You can see Shakespeare’s Hamlet on line for free

You can see Shakespeare’s Hamlet on line for free

Robert Tanitch reviews RSC’s Hamlet on BBC iPlayer.

Simon Godwin’s production with Paapa Essiedu in 2016 was a landmark in the history of the Royal Shakespeare Company. It was the first time a black actor had played Hamlet at Stratford-upon-Avon.

Essiedu’s performance, intelligent and articulate, has been highly praised in the UK and USA and rightly so

Hamlet, who has just graduated from Wittenberg University, returns to his royal home in West Africa to learn from a very reliable source that his uncle, who married his mother two months after his father’s death, had in fact murdered his father. The reliable source is the Ghost of his dead father.

The production’s most African moment is the appearance of the Ghost in full tribal clothes summoned accompanied by a drum beat, which gives the whole encounter, a voodoo feeling

When Hamlet says he is going to pretend to be mad he takes on the guise of a graffiti artist and messes up the whole palace with hideous art work. His face, his body and his clothes are covered in paint. He damages a framed royal portrait and converts the royal throne into a double lavatory seat.

However, his encounters, first with Ophelia (Natalie Simpson) and then with his mother (Tanya Moodie) are so wild his raging madness ceases to be fake and becomes real and nasty.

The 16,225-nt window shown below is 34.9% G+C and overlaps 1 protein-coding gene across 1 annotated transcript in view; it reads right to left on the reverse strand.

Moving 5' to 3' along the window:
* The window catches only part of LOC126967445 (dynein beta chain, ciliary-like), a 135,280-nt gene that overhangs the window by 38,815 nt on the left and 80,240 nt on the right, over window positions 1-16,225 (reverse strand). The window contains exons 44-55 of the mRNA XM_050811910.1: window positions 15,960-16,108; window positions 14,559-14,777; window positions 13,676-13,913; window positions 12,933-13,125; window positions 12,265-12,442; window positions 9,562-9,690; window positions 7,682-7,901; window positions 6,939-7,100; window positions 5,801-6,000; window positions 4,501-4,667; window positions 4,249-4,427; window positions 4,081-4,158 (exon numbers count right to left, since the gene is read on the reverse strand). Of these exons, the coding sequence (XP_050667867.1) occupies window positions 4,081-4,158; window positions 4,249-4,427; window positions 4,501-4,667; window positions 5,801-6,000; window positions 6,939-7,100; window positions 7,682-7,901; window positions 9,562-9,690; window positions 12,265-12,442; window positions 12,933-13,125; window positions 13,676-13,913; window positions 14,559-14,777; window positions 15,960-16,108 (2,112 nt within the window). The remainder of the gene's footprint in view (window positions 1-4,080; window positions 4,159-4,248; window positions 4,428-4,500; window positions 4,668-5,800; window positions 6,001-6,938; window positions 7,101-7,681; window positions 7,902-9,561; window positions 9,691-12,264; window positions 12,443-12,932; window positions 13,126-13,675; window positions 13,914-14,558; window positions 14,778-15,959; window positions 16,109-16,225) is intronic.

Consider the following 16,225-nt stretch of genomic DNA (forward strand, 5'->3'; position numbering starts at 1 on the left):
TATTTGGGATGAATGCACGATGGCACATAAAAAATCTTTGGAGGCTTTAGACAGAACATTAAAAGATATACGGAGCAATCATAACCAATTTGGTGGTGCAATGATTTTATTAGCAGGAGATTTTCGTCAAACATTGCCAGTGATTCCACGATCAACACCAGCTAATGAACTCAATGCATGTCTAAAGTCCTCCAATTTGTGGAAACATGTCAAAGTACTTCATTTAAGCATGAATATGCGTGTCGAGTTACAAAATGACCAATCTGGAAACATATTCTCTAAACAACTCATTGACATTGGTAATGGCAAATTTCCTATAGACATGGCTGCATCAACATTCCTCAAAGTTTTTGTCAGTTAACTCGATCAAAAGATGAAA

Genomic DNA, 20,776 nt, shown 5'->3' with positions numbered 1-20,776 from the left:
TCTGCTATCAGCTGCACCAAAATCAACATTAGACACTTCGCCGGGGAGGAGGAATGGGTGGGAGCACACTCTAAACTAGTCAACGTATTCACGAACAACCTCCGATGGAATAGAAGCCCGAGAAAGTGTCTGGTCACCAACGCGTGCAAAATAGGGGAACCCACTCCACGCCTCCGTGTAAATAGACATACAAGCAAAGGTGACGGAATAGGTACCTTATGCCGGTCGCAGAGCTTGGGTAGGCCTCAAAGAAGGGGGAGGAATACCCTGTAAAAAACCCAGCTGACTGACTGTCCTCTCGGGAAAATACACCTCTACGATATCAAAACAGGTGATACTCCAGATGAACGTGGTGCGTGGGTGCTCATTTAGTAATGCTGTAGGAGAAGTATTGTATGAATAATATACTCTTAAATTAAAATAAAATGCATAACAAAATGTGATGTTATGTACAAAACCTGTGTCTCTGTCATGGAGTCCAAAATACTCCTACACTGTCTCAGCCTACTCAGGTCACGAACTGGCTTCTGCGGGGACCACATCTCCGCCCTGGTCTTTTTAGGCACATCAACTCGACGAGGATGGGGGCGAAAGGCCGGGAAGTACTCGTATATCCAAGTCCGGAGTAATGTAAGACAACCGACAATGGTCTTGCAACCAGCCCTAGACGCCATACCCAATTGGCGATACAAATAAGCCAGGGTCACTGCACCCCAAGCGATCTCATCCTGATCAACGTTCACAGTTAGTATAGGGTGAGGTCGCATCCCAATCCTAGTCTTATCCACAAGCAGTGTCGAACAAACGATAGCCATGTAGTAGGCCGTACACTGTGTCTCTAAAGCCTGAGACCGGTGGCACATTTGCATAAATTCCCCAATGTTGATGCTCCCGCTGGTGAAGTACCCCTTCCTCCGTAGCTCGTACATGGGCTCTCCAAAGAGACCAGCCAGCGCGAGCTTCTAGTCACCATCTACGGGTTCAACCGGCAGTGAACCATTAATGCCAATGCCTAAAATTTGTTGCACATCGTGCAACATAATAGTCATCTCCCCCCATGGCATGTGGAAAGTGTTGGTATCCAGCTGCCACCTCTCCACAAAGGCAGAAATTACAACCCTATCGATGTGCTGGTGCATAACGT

Marcus Griffiths is a charismatic Laertes, a man of action, who is quick to revenge and does not procrastinate. The climatic fight between him and Hamlet is fought bare-chested and in silk trousers and with staves not swords.

The cast is essentially a black ensemble. The only white characters are Hamlet’s mates from University, Rosencrantz and Guildenstern; and Guildenstern has had a change of sex and is now a woman.

NB. There are five more RSC productions of Shakespeare for free on BBC iPlayer: Macbeth, Romeo and Juliet, Much Ado About Nothing, Othello and The Merchant of Venice.

On a lighter note and good for a laugh, do watch the RSC finding new ways to say “To be or not to be is the question”: This can be accessed by clicking this link.

Images courtesy of the Royal Shakespeare Company.

To learn more about Robert Tanitch and his reviews, click here to go to his website Robert Tanitch Logo